Spring and Neo4J integration - A Quick WebApp



Following my experimentation with MongoDB and the SpringData integration, I was keen to try out a few other NoSQL options - notably something outside of a document based data store. I had heard about a competition asking for submissions for Neo4J on the Heroku platform, which initially sparked my interest (although as of yet I have not tried it on Heroku) and seeing as Spring Data already had the Neo4J integration I thought I would have a go at it. Plus, I enjoy graphs as a data structure. I have fairly recently done some work on graphs having to implement Dijkstra's algorithm (also the A*) so this seemed like it was going to be fun.

Firstly, the documentation, in the form of an online e-book, for Neo4J Spring Data is awesome. Some guys have put together the e-book based on their experience setting up a Neo4J website and it really does cover everything from the first steps through to more complex stuff around traversal and transaction management. This also means, there is little point in me going through my every step in my app, as it wouldnt be very different from their advice, so most importantly, read this!!!

I will however, just highlight some interesting points i discovered along the way:

1. Simple Annotation based Entites
As you would expect, much like JPA or MongoDB, Neo4J supports simple annotation based configuration of your domain model to simply and quickly describe some pretty rich graph relationships. This is not that unexpected, as it is Spring after all, but worth noting that it is pretty comprehensive and easy to use.


2. Magic Repository Methods
A bit like in Grails, the Neo4J supports "magic" methods, that allow you to just define method names and the query implementation will be completed for you. For example, in your Movie repository (As per the book example, and also my example) if you defined a method such as:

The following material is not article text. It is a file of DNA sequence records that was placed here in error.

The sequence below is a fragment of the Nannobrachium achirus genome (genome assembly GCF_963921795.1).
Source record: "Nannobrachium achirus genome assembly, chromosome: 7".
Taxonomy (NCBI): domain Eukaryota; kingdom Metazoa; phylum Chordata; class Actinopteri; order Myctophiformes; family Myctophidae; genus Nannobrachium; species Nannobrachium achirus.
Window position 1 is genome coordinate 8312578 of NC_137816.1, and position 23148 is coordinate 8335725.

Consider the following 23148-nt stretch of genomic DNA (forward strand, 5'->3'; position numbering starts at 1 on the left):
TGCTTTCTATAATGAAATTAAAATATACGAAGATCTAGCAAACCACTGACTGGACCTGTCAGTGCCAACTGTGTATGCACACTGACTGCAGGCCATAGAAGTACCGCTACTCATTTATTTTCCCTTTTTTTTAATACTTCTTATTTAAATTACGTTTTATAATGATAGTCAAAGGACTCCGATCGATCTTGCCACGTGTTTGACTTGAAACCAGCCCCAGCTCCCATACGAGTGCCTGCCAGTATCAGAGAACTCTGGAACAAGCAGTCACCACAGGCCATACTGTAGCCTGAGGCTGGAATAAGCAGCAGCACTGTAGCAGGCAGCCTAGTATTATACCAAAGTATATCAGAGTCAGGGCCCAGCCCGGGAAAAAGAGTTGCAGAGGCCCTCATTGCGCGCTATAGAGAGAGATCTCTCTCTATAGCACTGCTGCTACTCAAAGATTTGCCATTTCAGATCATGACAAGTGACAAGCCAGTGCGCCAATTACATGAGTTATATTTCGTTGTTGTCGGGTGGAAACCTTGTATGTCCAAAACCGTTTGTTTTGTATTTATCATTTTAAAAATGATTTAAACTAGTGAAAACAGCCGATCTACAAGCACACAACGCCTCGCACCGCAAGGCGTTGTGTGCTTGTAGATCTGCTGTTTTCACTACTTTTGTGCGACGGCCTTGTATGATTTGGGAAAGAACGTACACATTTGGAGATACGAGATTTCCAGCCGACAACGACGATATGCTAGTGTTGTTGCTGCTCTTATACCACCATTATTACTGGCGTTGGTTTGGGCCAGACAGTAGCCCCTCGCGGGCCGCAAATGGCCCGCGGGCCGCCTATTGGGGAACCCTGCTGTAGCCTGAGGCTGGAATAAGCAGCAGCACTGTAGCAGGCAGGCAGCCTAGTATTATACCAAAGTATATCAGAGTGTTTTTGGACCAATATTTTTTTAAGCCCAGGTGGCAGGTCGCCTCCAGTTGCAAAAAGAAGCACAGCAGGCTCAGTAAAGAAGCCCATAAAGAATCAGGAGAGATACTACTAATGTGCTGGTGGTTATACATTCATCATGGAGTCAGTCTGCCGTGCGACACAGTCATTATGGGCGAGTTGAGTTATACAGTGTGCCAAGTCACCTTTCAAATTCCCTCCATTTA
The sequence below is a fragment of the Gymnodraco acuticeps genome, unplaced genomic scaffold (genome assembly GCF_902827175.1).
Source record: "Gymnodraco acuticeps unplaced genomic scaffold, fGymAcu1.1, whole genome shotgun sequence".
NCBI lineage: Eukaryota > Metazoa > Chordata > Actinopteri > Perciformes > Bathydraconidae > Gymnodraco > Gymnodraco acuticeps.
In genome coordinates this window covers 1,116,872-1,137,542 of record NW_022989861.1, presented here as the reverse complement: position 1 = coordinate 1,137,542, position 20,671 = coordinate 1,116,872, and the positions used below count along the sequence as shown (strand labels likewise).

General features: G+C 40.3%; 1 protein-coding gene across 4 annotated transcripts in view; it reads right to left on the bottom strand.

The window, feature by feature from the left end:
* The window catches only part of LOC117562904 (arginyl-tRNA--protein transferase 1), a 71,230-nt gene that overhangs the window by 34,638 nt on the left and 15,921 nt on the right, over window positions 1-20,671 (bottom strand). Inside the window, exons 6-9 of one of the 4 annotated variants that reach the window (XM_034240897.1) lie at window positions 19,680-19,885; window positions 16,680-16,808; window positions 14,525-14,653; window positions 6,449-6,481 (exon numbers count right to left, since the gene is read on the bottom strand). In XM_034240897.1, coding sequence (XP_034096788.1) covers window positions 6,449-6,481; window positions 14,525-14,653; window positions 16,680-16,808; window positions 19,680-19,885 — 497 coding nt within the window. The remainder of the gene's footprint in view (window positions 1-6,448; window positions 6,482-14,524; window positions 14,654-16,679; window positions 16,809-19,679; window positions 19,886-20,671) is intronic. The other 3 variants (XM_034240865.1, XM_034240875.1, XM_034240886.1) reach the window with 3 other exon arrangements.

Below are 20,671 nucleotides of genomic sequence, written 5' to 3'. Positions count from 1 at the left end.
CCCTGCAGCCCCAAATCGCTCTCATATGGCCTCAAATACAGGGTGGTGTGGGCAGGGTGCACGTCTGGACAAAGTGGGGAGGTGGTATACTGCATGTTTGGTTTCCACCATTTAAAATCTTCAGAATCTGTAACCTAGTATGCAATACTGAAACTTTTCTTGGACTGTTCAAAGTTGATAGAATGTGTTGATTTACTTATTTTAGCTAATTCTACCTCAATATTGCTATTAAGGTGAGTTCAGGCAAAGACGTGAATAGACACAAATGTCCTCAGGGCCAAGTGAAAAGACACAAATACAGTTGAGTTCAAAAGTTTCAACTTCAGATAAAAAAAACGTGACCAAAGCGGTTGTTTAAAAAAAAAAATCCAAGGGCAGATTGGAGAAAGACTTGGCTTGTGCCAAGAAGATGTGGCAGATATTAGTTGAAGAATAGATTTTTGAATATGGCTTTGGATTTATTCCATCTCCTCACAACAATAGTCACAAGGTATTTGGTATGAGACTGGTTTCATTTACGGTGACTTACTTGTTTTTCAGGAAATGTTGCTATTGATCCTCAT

Movie getMovieById(String id);

Then you do not need to provide an implementation, and Spring will automagically do the rest. (the convention being get[DOMAIN_ENTITY]By[ENTITY_PROPERTY]()

From the book: "In our wildest dreams we imagined the method names we would come up with, and what kinds of queries those could generate"

3. Arbor JS Graph Framework
A little while ago I discovered the Arbor JS framework for visualisation of graphs, and its really nice - I had to try and achieve something similar some time last year and got some of the way using core html5/JS but this library is a lot more comprehensive so wanted to have a go.
First, you should check out the demos over at http://arborjs.org/, they are really nice, and make for a really nice graph UI (see screenshot of my app).


4. The Data
I wanted to get some real data, and looked at a few big datasets available online such as the Stanford Large Data Set Network but being as Im only running locally, and I didnt really want to spend too much time getting the data into my graph model I decided to go for a far smaller, simpler dataset - this years Oscar nominations (actors/directors/movies/awards - hopefully you can make out the graph from the screenshot). The data I got from the Guardian (probably UK only) data set blog which also had some nice data sets in it, but this one seemed to be a small enough size for me not to loose too much time to the data.


As always, the code is up on my github, so feel free to check it out, fork/download/mistreat etc..

rob hinds

I'm on to the next one, on to the next one..

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